What is minimally invasive spine surgery?
As evident by its name, minimally invasive spine surgery is spine surgery designed to be the least invasive possible. There are a variety of minimally invasive techniques that can involve delivery of special instruments and implants through through a small incision.
The most common type of minimally invasive spine surgery uses tubular dilators to widen a small incision. The dilators spread the muscle apart, instead of using the long, deep cuts through muscle associated with traditional spine surgery. The surgeon then works through the widened opening with special tools. Because the opening was stretched and not cut, it is able to close after surgery is complete. As a result, the patient may experience less scarring and a faster recovery time than traditional spine surgery.
Sophisticated imaging tools, like StealthStation1 and a special O-arm scanner1 that produces images all around the body, are used by the surgeon to create a virtual image of your spine that she uses to observe screw placement and trajectory as she operates. By using this technology, the surgeon is able to perform the operation with much more precise placement accuracy. This decreases the chance for non-union or failure to fuse, making it the safest technique for doctors performing minimally invasive spine surgery.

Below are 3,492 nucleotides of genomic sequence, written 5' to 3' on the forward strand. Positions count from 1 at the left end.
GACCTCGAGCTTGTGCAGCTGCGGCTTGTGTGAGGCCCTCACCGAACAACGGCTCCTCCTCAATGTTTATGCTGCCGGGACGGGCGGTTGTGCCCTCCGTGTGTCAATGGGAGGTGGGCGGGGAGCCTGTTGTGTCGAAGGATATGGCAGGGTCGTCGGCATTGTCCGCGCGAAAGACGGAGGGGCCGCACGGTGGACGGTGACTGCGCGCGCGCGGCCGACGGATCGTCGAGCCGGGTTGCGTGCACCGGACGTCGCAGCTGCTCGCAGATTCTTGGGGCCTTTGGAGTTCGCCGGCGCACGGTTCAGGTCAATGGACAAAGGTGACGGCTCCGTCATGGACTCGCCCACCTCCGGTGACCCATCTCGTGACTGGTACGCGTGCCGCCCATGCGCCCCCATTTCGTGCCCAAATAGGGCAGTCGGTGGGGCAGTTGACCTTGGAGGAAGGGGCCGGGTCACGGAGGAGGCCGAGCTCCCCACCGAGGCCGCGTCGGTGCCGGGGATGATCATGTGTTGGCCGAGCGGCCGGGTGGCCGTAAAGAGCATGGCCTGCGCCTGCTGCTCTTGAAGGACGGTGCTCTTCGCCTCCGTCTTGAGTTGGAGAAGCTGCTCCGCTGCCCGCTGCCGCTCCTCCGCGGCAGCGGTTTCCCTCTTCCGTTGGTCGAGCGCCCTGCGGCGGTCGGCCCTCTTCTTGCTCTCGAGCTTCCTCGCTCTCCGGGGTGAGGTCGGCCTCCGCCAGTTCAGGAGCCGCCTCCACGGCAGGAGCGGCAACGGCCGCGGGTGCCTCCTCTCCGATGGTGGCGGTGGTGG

1O-arm and StealthStation are both trademarks of Medtronic.
There are many benefits to minimally invasive spine surgery. Blood loss, pain, and muscle damage are less than that required of traditional spinal surgery, so the patient may be able to get back on their feet sooner, with a shorter recovery time. A shorter hospital stay may be required of the patient, as well as a reduced recovery time. Only your physician can determine the length of your hospital stay.
Every spine is different, so not everyone is eligible for minimally invasive spine surgery. Your surgeon may decide to perform traditional spine surgery if the right conditions for minimally invasive spine surgery are not met. Only your doctor can determine if you are a good candidate for minimally invasive spine surgery.
Risks of minimally invasive spine surgery include nonunion, allergic reaction, blood clots, pain, and in some cases, death. This article is intended only for information purposes and should not replace the advice of a physician. Please refer to your doctor for all questions.